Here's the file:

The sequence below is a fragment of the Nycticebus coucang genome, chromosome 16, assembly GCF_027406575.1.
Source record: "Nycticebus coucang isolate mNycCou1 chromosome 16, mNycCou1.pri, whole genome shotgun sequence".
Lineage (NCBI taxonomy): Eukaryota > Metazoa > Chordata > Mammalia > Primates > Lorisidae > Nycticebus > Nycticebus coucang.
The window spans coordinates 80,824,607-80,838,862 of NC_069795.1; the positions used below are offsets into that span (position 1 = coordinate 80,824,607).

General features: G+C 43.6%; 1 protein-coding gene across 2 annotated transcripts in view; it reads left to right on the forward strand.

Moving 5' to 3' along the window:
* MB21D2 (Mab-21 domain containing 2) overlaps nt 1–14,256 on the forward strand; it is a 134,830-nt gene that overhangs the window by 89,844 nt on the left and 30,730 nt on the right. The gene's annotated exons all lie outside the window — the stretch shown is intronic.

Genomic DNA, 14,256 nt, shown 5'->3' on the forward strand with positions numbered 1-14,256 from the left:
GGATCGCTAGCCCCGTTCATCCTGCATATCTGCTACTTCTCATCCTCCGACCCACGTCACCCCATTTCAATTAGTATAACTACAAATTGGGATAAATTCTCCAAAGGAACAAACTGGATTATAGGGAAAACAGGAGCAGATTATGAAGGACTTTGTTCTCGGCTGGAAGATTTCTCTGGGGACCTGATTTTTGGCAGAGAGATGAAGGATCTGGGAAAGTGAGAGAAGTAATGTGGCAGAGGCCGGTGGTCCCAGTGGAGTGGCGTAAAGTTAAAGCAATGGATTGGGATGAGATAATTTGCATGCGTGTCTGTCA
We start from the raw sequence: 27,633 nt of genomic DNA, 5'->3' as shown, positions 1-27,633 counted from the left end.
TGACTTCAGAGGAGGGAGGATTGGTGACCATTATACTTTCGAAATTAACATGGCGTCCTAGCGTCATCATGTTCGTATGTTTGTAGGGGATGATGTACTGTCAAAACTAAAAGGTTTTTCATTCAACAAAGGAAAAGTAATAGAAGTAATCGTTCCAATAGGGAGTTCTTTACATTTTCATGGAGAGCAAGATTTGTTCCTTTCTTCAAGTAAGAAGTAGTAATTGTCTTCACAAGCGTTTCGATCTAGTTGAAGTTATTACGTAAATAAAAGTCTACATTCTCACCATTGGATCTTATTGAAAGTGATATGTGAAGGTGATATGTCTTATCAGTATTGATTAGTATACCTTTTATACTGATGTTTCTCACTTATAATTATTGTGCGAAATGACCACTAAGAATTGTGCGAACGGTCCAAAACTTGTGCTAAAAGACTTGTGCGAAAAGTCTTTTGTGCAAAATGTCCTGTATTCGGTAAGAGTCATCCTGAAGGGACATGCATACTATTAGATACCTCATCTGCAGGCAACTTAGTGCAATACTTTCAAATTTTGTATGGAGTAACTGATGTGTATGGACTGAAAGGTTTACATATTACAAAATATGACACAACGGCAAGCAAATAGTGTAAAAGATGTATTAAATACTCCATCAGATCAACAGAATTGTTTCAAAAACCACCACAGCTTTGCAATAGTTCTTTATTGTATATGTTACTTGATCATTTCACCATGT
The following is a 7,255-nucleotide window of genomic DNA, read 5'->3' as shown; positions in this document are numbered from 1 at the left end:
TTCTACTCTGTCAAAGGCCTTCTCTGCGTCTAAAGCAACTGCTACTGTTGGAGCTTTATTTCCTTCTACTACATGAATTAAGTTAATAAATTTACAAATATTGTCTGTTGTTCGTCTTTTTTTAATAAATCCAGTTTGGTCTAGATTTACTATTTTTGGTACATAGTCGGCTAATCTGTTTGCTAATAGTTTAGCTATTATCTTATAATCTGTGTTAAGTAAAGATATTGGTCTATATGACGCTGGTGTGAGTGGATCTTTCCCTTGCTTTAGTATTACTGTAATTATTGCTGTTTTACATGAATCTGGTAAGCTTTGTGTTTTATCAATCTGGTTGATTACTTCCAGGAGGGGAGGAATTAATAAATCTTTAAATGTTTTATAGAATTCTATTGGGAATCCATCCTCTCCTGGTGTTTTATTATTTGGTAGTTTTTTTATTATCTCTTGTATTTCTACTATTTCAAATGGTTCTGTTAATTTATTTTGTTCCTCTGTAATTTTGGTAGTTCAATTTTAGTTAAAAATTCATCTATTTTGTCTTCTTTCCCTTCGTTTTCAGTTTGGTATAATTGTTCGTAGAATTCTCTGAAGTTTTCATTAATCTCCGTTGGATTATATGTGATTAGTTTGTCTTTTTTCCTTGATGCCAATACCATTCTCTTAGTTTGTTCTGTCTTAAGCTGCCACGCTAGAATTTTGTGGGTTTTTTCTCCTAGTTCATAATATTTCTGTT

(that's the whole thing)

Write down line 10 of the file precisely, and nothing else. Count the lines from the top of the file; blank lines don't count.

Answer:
We start from the raw sequence: 27,633 nt of genomic DNA, 5'->3' as shown, positions 1-27,633 counted from the left end.